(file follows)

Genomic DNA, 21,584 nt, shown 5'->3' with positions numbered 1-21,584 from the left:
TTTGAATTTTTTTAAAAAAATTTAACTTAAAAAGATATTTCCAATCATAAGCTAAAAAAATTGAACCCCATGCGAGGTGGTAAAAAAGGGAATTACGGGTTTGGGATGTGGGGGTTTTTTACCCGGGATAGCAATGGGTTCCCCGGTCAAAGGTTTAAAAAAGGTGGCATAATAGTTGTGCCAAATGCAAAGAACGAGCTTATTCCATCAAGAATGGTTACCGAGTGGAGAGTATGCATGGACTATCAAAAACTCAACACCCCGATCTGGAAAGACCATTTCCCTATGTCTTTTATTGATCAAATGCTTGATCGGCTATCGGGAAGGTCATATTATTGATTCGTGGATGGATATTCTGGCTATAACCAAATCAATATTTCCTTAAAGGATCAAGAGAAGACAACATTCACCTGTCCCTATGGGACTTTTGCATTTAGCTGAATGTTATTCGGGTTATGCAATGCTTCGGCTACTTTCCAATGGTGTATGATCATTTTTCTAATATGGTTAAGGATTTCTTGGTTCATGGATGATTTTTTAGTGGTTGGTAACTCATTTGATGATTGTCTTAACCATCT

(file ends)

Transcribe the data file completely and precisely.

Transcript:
Genomic DNA, 21,584 nt, shown 5'->3' with positions numbered 1-21,584 from the left:
TTTGAATTTTTTTAAAAAAATTTAACTTAAAAAGATATTTCCAATCATAAGCTAAAAAAATTGAACCCCATGCGAGGTGGTAAAAAAGGGAATTACGGGTTTGGGATGTGGGGGTTTTTTACCCGGGATAGCAATGGGTTCCCCGGTCAAAGGTTTAAAAAAGGTGGCATAATAGTTGTGCCAAATGCAAAGAACGAGCTTATTCCATCAAGAATGGTTACCGAGTGGAGAGTATGCATGGACTATCAAAAACTCAACACCCCGATCTGGAAAGACCATTTCCCTATGTCTTTTATTGATCAAATGCTTGATCGGCTATCGGGAAGGTCATATTATTGATTCGTGGATGGATATTCTGGCTATAACCAAATCAATATTTCCTTAAAGGATCAAGAGAAGACAACATTCACCTGTCCCTATGGGACTTTTGCATTTAGCTGAATGTTATTCGGGTTATGCAATGCTTCGGCTACTTTCCAATGGTGTATGATCATTTTTCTAATATGGTTAAGGATTTCTTGGTTCATGGATGATTTTTTAGTGGTTGGTAACTCATTTGATGATTGTCTTAACCATCT